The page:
The Next Chef Revolution
First, an uncomfortable truth- the highest aspiration of most modern chefs is to leave the craft of cooking behind. Why?
Each day in America legions of working-class citizens wake up and aspire to a new job, a better career, to transition from an industry where the physical labor, or the monotony, or the unpleasant aspects of their daily job do not fulfill them. Someone who hauls trash for a living may not want to wake up every day and haul trash until retirement; however they do not tell everyone, vocally and without any hesitancy, that they love their job.
There is only one workplace where that is the case- the professional kitchen.
The life of a cook is one of incredible difficulty and adversity, and one that has precious few exits. Line cooks, even those working in the upper echelons of food service, work incredible hours for an median of $22,600 a year.
There is no retirement package, no pension- just work until the body is no longer able to bear the incredible physical strain of cooking for 12 hours every day. The end game is to change industries, or ‘graduate’ to being an owner of a restaurant. The industry that employs 7.5% of all Americans is one where the summit of success is leaving the job behind.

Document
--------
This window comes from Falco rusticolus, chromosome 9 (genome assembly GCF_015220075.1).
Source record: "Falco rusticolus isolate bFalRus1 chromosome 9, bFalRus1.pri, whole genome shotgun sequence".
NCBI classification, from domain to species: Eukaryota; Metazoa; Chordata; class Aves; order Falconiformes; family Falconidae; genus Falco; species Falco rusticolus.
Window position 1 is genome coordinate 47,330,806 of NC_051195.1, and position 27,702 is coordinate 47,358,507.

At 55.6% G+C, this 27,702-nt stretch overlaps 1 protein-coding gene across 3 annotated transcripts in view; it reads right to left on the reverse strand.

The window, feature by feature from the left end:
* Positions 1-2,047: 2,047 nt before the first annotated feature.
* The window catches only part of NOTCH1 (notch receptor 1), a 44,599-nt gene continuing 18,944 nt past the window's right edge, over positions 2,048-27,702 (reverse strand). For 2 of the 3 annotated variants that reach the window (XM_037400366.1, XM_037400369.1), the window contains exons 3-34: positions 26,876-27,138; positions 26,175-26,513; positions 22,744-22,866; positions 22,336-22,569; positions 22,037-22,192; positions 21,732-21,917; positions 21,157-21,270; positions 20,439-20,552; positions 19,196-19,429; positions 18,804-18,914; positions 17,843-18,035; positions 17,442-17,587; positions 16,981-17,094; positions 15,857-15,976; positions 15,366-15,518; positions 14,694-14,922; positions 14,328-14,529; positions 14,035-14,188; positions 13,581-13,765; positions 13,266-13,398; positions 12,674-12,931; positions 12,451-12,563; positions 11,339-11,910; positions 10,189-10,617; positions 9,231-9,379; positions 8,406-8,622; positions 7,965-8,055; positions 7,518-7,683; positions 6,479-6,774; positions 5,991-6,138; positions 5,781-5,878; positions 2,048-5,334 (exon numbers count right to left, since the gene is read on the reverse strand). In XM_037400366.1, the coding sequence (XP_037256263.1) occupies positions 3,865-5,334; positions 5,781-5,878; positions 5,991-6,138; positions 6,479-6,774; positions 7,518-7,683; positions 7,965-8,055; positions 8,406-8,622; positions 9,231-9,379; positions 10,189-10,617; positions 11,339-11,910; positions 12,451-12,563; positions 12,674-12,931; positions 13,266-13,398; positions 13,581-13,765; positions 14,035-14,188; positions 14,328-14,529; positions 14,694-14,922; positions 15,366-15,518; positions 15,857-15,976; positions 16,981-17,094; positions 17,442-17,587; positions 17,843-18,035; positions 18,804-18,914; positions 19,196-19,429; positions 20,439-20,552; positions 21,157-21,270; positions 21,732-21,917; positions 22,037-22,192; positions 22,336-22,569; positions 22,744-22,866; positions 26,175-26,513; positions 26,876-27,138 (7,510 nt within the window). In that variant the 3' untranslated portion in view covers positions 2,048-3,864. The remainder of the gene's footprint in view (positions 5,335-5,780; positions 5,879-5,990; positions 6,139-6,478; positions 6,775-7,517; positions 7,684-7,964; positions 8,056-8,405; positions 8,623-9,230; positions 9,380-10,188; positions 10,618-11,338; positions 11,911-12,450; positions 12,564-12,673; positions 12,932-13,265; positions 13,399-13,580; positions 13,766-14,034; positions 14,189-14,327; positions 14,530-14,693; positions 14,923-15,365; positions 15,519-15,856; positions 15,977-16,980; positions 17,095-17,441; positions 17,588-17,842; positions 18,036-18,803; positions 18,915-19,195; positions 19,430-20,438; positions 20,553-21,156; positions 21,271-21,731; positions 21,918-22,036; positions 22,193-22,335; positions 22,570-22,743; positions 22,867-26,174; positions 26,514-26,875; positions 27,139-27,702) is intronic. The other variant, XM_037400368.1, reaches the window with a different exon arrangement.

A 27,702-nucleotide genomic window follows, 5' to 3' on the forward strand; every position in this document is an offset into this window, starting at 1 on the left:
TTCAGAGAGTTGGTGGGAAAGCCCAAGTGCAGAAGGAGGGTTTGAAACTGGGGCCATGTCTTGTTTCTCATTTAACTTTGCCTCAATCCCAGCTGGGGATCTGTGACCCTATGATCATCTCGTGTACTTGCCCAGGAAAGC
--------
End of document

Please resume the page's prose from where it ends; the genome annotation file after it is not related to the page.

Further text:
This is not the case in other times and other cultures- across most of Europe, the role of a chef is designed as a career with a graceful arc from young “stagaire” through to grey-haired culinary sensei. The giants of the past were not looking to own restaurants, but were focused instead on their role of leading a brigade of cooks into service every evening, supported by a class of restaurant owner who were dedicated to supporting excellence in the kitchen. Reading letters and correspondence between Auguste Escoffier (1846–1935) and the heads of the various establishments he cooked in, the tone suggests a relationship familiar to anyone from the art world- that of a benefactor.
Escoffier was regarded as a craftsman and artist of the highest caliber, and the owners who supported him treated him as such through his long career.
Escoffier created the modern kitchen organization, and wrote an exceedingly influential text on kitchens; one part recipe book, one part thesis on culinary organization. His ennoblement of cooking from a servant’s labor to a profession created modern foodservice; however in recent years the rise of a new kind of chef has effectively unseated that tradition.
Nouvelle Cuisine ushered in a new wave of chefs across France and the nascent American culinary scene- exemplified by the brothers Troisgros (1928-present), owner operators of a humble restaurant outside Lyons, which was elevated to a 3 star establishment based on a singular vision of clean, simple, refined and fresh food.
Nouvelle Cuisine is talked about mostly in the context of the changes to cuisine itself, but the largest and most lasting influences were in fact driven by the fact that the true pioneers in this movement invariably owned the restaurants that dared to break from Escoffier’s tradition. The creation of a new kind of cuisine was made possible by the fact that chefs in these establishments had more control over what they could do, because the risk was theirs to take. Doing the predictable food in the traditional manner was the safe bet- these entrepreneurs did something different because they were capable of innovation, capable of risk.